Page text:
Just as theology is remembered through hymns and songs it is vividly expressed through stories that often have a powerful emotional impact. For this reason, it is important that the stories through which we convey the meaning of the atonement do not express a distorted theology. I am uneasy about the kind of story which suggests that the atonement was a transaction whereby, for example, a judge imposes a fine on the person accused in court, and then pays the fine himself. If the thrust of this article is true, then the kind of story that will express it might be the story of a mother who sticks by her wayward son despite his reckless lifestyle, shares his shame in the presence of the local community and absorbs into herself the hurt it causes her rather than abandon him to self-destruction.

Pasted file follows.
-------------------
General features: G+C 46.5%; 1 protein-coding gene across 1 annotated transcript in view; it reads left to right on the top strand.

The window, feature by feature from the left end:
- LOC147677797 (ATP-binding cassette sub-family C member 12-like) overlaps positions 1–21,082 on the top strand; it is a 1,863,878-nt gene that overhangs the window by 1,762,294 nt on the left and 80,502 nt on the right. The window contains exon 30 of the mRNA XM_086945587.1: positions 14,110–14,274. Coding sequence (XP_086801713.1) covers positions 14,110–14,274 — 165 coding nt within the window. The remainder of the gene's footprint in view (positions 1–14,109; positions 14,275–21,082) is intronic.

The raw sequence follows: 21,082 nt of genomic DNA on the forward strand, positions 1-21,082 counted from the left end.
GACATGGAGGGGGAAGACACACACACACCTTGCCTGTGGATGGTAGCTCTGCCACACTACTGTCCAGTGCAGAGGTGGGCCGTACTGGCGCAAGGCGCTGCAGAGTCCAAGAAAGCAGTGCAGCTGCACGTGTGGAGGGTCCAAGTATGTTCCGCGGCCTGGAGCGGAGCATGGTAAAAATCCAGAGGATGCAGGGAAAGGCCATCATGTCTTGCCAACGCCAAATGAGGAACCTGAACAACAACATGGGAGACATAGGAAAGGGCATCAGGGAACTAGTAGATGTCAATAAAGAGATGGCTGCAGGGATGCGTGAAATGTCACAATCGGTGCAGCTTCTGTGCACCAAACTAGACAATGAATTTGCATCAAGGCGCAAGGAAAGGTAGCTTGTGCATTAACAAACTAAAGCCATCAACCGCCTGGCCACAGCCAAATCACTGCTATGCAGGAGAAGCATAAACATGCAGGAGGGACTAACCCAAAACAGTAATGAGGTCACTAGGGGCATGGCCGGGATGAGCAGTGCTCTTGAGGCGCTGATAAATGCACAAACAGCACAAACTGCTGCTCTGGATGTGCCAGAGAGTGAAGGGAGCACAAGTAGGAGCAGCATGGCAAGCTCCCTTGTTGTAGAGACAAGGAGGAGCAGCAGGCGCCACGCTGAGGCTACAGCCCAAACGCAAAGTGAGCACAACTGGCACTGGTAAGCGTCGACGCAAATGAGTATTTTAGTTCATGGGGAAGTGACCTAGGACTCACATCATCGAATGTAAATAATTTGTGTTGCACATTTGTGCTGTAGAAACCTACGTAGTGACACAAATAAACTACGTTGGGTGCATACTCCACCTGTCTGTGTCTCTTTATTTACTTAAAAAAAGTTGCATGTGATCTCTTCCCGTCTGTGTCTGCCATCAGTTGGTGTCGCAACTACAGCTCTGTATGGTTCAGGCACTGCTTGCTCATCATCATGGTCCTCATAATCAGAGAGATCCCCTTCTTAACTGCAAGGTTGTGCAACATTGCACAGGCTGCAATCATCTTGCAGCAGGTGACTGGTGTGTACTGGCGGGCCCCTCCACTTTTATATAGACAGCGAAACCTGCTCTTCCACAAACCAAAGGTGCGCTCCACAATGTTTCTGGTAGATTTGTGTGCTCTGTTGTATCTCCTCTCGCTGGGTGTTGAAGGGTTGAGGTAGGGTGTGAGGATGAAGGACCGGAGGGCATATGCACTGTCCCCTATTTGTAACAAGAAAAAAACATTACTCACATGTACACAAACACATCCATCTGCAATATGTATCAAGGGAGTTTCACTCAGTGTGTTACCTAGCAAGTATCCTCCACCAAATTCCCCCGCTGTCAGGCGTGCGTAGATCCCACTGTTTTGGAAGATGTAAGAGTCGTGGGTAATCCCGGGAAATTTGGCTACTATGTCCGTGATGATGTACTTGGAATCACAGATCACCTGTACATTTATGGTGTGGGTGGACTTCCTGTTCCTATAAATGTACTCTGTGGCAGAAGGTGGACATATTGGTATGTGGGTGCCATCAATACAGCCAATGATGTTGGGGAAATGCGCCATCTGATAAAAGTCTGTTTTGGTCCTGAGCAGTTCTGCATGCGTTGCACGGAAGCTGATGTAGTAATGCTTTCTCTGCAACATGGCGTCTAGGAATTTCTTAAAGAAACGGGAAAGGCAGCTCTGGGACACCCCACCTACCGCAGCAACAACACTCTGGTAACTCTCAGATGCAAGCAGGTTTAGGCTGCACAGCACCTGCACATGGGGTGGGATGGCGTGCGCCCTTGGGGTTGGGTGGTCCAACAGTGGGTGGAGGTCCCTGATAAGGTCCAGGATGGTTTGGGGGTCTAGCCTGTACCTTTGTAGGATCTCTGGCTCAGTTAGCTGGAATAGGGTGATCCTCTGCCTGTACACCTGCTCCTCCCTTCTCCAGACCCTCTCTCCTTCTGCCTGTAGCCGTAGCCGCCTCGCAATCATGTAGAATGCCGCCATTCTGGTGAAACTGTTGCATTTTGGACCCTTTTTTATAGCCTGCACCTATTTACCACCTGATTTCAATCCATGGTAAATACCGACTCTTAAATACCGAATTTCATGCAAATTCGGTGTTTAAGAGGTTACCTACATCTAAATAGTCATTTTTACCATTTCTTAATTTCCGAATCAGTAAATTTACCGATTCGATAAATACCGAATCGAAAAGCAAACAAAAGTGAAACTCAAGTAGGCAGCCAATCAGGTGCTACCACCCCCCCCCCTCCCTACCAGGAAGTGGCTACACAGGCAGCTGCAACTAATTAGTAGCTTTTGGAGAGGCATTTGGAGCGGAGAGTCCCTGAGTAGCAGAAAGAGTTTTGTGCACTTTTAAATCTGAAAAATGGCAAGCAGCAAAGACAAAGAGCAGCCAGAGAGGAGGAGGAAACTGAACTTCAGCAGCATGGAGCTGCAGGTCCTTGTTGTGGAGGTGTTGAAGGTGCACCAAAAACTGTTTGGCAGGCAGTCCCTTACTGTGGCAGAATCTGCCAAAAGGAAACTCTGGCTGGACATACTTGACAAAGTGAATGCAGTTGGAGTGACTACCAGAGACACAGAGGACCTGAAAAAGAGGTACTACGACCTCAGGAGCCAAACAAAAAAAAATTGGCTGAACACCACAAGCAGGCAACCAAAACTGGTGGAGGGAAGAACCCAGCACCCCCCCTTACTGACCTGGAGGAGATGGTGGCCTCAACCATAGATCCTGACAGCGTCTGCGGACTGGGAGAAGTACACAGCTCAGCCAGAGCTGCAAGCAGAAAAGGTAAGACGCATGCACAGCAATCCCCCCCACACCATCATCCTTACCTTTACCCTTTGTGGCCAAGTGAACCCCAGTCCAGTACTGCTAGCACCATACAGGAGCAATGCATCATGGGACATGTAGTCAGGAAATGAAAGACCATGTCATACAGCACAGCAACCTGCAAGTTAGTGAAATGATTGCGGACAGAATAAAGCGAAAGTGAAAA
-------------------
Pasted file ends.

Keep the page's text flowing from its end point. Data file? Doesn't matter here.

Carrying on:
When no story we can think of seems adequate for the greatness of the truth we want to express, we can do no better than simply tell the big story of Jesus' passion as it appears in the Gospels—through words, music, drama, or film. Never underestimate the power of that story itself to inspire and to change people.


Stephen Travis is Vice-Principal and Director of Research, St. John's College Nottingham in Nottingham, England. This article originally appeared in Circuit Rider magazine.

comments powered by Disqus